Winslow Superintendent Peter Thiboutot announced Tuesday that a committee charged with deciding how its schools will operate in the new year will meet every week in anticipation that the members will receive necessary information from the state. Michael G. Seamans/Morning Sentinel file

The Winslow Public School District won’t be able to release a set plan regarding whether students will return to in-person instruction in the fall until the state provides guidelines to keep students safe in the midst of the pandemic.

Superintendent Peter Thiboutot relayed this message to a new committee of staff, administration and parents during a meeting Tuesday afternoon.

We can’t make a plan until we know how many kids we can put on a bus …” Thiboutot said. “We want our kids in school, we want to be back … so now we proceed based on the information that we continue to receive and act as quickly as we can.” 

The new committee will meet every Tuesday to discuss how the district will move forward in the upcoming school year once it receives the information from the state. 

Winslow Public Schools initially implemented distance learning in mid-March when the coronavirus began to increase in severity. The district announced in April it would maintain remote learning for the remainder of the 2019-20 school year, as had been recommended by Commissioner Pender Makin of the Maine Department of Education.

Even though nothing is set in stone, the administration is looking at three different possibilities, according to Thiboutot.


“What we’re looking at for the fall is hopefully in-person learning with new safety requirements. That’s ideal,” Thiboutot said. “The other piece would be a hybrid situation, and then the last would be the continuation of fully remote learning, which is worst case scenario.”

The committee discussed how each plan would have several factors to consider.

For instance, if the district returned students to in-person instruction, administrators would have to figure out where and when students would have to wear masks. Also, large gatherings such as gym class and lunchtime would have to be rethought.

If the district implemented a hybrid system of learning, it would need to consider getting more laptops for its elementary school students, as the middle school and high school students already have their own laptops.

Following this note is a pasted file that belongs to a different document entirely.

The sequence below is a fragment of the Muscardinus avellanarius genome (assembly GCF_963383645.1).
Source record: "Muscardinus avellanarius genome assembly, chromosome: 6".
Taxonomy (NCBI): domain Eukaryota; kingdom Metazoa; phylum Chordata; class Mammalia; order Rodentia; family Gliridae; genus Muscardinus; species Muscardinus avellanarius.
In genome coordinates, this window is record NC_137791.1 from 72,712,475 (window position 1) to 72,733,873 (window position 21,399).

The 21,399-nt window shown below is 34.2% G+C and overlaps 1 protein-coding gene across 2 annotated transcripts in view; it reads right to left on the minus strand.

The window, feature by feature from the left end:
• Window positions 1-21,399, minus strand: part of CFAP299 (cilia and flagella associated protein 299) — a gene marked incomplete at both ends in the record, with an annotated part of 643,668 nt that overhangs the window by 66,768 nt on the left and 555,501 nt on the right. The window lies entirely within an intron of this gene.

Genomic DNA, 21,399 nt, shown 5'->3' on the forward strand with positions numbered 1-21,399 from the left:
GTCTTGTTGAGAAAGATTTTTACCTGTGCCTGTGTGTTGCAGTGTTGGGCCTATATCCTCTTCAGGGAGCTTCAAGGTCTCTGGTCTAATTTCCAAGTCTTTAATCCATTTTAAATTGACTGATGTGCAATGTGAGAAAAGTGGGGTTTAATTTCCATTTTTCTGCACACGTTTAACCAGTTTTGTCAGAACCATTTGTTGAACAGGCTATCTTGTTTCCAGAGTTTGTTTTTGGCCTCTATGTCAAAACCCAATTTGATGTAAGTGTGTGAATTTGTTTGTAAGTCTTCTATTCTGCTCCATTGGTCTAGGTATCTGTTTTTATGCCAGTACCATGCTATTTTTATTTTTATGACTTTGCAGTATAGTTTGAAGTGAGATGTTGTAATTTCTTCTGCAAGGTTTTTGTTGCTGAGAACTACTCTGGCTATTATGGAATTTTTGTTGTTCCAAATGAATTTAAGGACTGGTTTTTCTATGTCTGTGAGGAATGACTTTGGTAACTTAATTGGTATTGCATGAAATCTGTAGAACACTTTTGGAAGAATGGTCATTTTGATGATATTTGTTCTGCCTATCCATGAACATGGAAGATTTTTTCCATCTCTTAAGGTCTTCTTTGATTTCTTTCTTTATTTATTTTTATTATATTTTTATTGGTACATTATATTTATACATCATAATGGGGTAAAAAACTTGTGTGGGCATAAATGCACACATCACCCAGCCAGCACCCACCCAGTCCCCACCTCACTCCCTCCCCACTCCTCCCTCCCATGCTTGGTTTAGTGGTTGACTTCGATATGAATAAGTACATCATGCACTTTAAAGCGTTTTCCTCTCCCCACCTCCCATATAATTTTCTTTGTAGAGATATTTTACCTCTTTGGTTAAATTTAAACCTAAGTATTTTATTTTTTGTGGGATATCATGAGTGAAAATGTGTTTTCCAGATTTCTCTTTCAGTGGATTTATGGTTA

If the district continued with remote learning, some teachers at Tuesday’s meeting expressed that they would struggle to get students to engage with them because they wouldn’t have that initial in-person connection.

“We have a lot of unanswered questions,” Thiboutot said. “But I think the overarching piece that we’re all in agreement with is that we want our kids and we want our staff to be safe.” 


On June 29, the school board met with the Winslow Town Council to discuss possibly using the old junior high school building as extra classroom space.

The council told the school board that although Kennebec Valley Community Action Program had been eyeing the building for a potential project, the district would be able to use it if it needed to.

At Tuesday’s meeting, Thiboutot said using the junior high school building wouldn’t be ideal, but is still being considered.

“We were thinking of doing something with the old junior high,” Thiboutot said. “The idea is we don’t want to go back there, but if that allows us to get our children back to school, then we would consider doing that …” 

The fate of Winslow Junior High School has been discussed since 2013, when a building committee was formed and began debating whether to renovate the existing building, built in 1928, build a new school or split up students between the elementary and high schools, which were to be renovated to accommodate the additional students.

In May 2019, town officials decided to add a wing onto Winslow Elementary School for sixth-graders, and a wing onto the high school for seventh- and eighth-graders, after which the junior high would be closed.


Construction of the wings is expected to conclude in September.

The district recently sent out surveys to parents to gauge their comfort level with returning to in-person instruction.

According to Thiboutot, a strong portion of respondents said they would want their child to return to school for the fall.

Thiboutot said the next step is to survey the staff members to see how they feel about the possibilities for the upcoming school year.

Next week’s meeting will evaluate the elementary school, the junior high school and the high school separately to assess the individual needs of each school’s student body.

Overall, Thiboutot wants to reassure parents that the district is working hard to come up with a plan.

“Personally I think one of the most frustrating things out of all of this for me is the ability to accurately communicate what needs to be communicated to give people a sense of relief,” Thiboutot said. “I’m 100% certain that parents right now have their anxiety levels right through the roof because they don’t know what’s going to happen this fall …

“They’re probably thinking why isn’t the school telling us what they’re going to do? And it’s because we’re moving cautiously, waiting for the recommendations so that we can safely apply whatever those guidelines are to whatever scenario we’re allowed to move forward with,” he said.

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